A spinal cord injury (SCI) is a debilitating medical condition. It limits the function of movement and control in the body. As a result, having an SCI can lead to reduced aerobic fitness, glucose intolerance and insulin resistance. This is due to autonomic dysfunction, muscle wasting, increased regional and total body fat mass, and relative inactivity.

The Central Virginia VA Health Care System has unique expertise treating Veterans with these injuries.

The Congressionally Directed Medical Research Programs has awarded a grant for $3.7 million to the Central Virginia VA Health Care System and Virginia Commonwealth University. In turn, these researchers will study spinal epidural stimulation in people with spinal cord injuries. The grant is the first of its kind at a VA medical center.

VA research teams will collaborate on using spinal epidural stimulation treatment with a robotic suit. Hopefully, the result will be an improved quality of life for those suffering with spinal cord injuries. Researchers currently use VA’s robotic exoskeleton suits to improve SCI patients’ mobility and outlook for their prognosis.

Dr. Ashraf Gorgey walks with a Veteran using an exoskeleton.

New breakthrough can help people stand, step and walk

“A new, scientific breakthrough can help people stand, step and even walk again,” said Dr. Ashraf Gorgey. Gorgey is director of research for the Spinal Cord Injury and Disorders unit and principal investigator for this clinical trial. “It’s called lumbosacral epidural stimulation, or ES. Our research team has used the ‘ES Robot Suit’ for three months in one person with tetraplegia. The patient showed remarkable improvements in motor control. We aim to implant 20 Veterans who have a spinal cord injury with electrodes in their spine.”

Gorgey says they aim to enhance muscle volitional control. Dr. Robert Trainer supports the program by implanting the device. Muscle volitional control includes the ability to perform sit-to-stand activity, overground stepping and limit secondary complications in persons. This may include other benefits similar to improvement in the cardiovascular system and bladder functions. These are common side effects for SCI patients.

The study will measure the effectiveness of resistance training for Veterans using exoskeletal-assisted walking and ES. It will look for improvements in motor recovery, cardio-metabolic health and bladder control.

“The clinical trial will be conducted and completed entirely at CVHCS in Richmond,” Gorgey said.

Dr. Ashraf Gorgey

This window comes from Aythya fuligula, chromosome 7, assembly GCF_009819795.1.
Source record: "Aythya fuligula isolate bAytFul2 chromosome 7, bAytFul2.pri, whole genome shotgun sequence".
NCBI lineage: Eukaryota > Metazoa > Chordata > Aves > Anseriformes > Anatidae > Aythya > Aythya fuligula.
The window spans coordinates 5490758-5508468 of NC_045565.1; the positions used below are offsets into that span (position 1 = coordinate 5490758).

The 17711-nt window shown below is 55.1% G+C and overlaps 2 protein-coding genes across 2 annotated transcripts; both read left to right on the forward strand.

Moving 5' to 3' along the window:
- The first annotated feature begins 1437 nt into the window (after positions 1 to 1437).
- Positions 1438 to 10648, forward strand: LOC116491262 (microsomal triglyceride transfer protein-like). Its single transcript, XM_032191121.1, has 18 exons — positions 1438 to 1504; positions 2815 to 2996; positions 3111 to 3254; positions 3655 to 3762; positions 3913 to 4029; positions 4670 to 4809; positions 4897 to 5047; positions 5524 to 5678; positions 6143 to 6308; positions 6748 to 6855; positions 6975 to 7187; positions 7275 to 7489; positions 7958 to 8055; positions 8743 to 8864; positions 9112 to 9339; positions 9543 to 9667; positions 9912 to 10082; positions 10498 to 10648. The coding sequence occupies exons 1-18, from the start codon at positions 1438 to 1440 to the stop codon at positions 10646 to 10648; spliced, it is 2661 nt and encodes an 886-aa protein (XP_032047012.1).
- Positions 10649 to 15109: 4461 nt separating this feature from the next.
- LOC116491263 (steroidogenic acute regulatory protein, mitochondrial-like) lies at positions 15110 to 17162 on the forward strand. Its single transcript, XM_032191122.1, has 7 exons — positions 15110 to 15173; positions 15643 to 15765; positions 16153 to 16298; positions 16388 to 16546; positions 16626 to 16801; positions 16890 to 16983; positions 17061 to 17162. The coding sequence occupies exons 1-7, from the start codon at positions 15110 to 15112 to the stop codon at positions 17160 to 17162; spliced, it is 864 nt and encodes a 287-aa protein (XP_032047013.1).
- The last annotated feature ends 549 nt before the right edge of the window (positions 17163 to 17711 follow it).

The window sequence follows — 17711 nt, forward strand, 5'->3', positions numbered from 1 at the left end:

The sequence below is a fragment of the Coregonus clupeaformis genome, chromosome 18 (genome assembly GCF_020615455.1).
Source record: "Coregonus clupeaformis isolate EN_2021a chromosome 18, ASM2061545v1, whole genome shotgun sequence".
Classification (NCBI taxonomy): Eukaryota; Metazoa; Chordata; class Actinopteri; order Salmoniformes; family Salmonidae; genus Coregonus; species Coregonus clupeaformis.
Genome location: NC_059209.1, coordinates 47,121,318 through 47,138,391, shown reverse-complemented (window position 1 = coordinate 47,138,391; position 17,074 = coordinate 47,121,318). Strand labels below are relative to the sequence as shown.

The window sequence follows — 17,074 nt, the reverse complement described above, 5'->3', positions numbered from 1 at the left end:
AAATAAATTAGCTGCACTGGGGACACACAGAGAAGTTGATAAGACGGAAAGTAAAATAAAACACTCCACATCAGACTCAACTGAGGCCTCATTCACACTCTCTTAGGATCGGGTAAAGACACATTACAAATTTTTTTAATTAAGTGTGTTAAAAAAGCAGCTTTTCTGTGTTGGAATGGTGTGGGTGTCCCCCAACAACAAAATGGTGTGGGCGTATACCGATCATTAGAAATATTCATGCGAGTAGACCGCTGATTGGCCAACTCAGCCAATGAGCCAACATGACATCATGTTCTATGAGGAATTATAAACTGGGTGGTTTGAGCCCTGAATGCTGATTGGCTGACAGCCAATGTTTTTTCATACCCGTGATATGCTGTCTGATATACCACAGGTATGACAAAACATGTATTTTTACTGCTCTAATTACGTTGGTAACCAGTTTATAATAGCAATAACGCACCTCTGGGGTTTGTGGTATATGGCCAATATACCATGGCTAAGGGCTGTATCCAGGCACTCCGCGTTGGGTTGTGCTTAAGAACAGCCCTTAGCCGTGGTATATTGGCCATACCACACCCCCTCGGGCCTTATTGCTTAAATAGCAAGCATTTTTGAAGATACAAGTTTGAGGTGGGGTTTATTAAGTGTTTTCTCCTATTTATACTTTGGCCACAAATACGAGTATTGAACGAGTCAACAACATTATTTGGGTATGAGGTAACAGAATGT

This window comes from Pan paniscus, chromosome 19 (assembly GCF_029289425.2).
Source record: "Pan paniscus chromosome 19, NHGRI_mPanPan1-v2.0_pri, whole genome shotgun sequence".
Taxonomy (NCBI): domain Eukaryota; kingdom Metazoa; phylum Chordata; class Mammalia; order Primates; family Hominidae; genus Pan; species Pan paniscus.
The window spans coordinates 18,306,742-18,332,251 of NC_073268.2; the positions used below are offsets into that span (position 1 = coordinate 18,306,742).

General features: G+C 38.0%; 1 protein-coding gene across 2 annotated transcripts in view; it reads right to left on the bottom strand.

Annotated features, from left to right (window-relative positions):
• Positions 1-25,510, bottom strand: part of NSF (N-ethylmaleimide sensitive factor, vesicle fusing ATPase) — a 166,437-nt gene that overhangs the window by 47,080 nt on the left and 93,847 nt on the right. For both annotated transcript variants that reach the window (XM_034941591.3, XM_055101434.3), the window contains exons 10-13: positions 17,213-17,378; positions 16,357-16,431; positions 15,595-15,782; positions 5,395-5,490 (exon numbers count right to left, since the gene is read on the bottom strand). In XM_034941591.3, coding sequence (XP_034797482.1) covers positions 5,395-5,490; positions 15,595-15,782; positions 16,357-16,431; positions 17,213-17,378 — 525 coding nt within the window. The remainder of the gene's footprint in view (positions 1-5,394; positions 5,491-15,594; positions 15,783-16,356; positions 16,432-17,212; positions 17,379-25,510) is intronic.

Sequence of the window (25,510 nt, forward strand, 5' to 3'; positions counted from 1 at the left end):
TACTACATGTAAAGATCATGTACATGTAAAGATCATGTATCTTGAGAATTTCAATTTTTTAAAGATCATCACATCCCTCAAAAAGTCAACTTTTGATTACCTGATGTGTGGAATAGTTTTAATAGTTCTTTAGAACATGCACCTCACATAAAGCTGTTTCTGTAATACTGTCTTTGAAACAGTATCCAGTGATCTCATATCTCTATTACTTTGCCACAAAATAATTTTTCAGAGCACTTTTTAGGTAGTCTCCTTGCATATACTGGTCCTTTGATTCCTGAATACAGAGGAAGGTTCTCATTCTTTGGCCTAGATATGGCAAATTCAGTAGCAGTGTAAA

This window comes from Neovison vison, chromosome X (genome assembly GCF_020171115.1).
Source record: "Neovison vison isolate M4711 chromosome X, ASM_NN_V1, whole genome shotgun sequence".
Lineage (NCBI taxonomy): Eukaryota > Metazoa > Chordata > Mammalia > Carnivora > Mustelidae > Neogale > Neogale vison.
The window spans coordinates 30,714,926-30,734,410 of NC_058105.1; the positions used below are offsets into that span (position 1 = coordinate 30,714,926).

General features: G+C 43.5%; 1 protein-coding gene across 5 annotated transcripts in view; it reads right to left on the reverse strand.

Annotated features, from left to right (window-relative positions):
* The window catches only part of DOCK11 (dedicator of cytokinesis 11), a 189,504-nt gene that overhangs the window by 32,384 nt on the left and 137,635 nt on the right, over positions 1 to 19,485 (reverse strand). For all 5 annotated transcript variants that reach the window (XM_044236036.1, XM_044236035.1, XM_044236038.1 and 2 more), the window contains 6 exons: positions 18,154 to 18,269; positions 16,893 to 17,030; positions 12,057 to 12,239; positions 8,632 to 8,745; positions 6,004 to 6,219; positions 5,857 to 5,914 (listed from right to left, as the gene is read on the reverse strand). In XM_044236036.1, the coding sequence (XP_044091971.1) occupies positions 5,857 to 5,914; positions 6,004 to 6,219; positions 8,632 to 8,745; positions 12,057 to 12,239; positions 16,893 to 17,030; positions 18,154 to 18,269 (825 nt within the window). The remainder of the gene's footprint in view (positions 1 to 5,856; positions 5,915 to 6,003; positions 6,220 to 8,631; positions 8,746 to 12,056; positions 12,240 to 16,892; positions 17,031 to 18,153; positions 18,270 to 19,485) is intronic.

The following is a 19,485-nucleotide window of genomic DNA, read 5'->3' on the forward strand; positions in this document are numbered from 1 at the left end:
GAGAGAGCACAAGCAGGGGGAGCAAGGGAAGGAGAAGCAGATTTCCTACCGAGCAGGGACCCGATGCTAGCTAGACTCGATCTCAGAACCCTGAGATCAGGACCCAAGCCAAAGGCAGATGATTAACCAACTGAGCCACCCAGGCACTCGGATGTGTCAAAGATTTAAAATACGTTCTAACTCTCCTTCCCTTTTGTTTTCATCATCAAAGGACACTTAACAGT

Gorgey has received several awards for studying the effects of electrical stimulation and testosterone replacement therapy interventions on parameters of physical activity in people with spinal cord injury. The effects include body composition, metabolic profile and mitochondrial health. He has published approximately 110 peer-reviewed articles, and presents his scientific findings both nationally and internationally.

Megan Kon is a public affairs specialist at the Central Virginia VA Health Care System. Photo by Mary Beatty.

Share this story

Published on Apr. 9, 2020

Estimated reading time is 2.3 min.

Views to date: 342


  1. David Coffield April 24, 2020 at 6:43 pm

    I am a service connected veteran who is spinal cord injured at the C6 level. I am a complete Injury. Can this Lumbosacral epidural stimulation Be used on someone at my level of tetra palladia? With the ES robo suit? I live in the Richmond VA area and aM intrested In this research project.

  2. Patrick S. Gilmore April 17, 2020 at 11:16 am

    I am assuming the stature of a question mark and walking further than about 100 feet is out of the question. Standing more than a few minutes is also not possible. Is (will) more information on this test be forthcoming?

  3. Robert Oliver Jr. April 16, 2020 at 7:06 pm

    I am a 35 year old disabled son of a veteran who was paralyzed from T-10 down from a tumor removal at the age of 29 volunteering my spine for the electrodes if I can

  4. Terry Killen April 11, 2020 at 9:44 am

    Remarkable and congratulations to Dr. Goregey and his team!

    Is there any research for genetic stenosis of any area of the spine?

  5. S W April 10, 2020 at 8:02 pm

    I have questions. First, exactly what is meant by “spinal cord injury”? Has the spinal cord been severed? Would a person with bulging discs that press on the spinal cord be considered as having a spinal cord injury?
    I would also like to know if this procedure is the same as Dorsal Ganglion Stimulation. My provider in the pain clinic was not familiar with this when I asked about it.
    I was told by a doctor in the ED at my VA that implanting a unit like a TENS unit would be a last resort because it “cost too much ” to do. Is this procedure what he was referring to? If implanting something like a TENS unit in me would be too costly, how would the VA justify the cost of implanting 20 veterans with electrodes? Or am I just being railroaded again because I’m only a woman who wore a uniform?
    I’m quickly losing my ability to walk any distance without being in pain or feeling like my legs are going to collapse.

  6. Emerico Flores April 9, 2020 at 1:00 pm

    My wife a 22 year retired veteran with 100% disability has not been able to walk because of a spinal injury for over 20 years what do I need to do to have her try for one of these exoskeletons

Comments are closed.

More Stories

  • Do you have “text neck?” or pain in your head and neck? This acupressure for head and neck pain can help.

  • Significant progress has been made toward identifying, preventing, and helping those who experience domestic violence, but there is still work to be done.

  • 2022 VHA Shark Tank competition finalists will present their pitches at the Innovation Experience in October.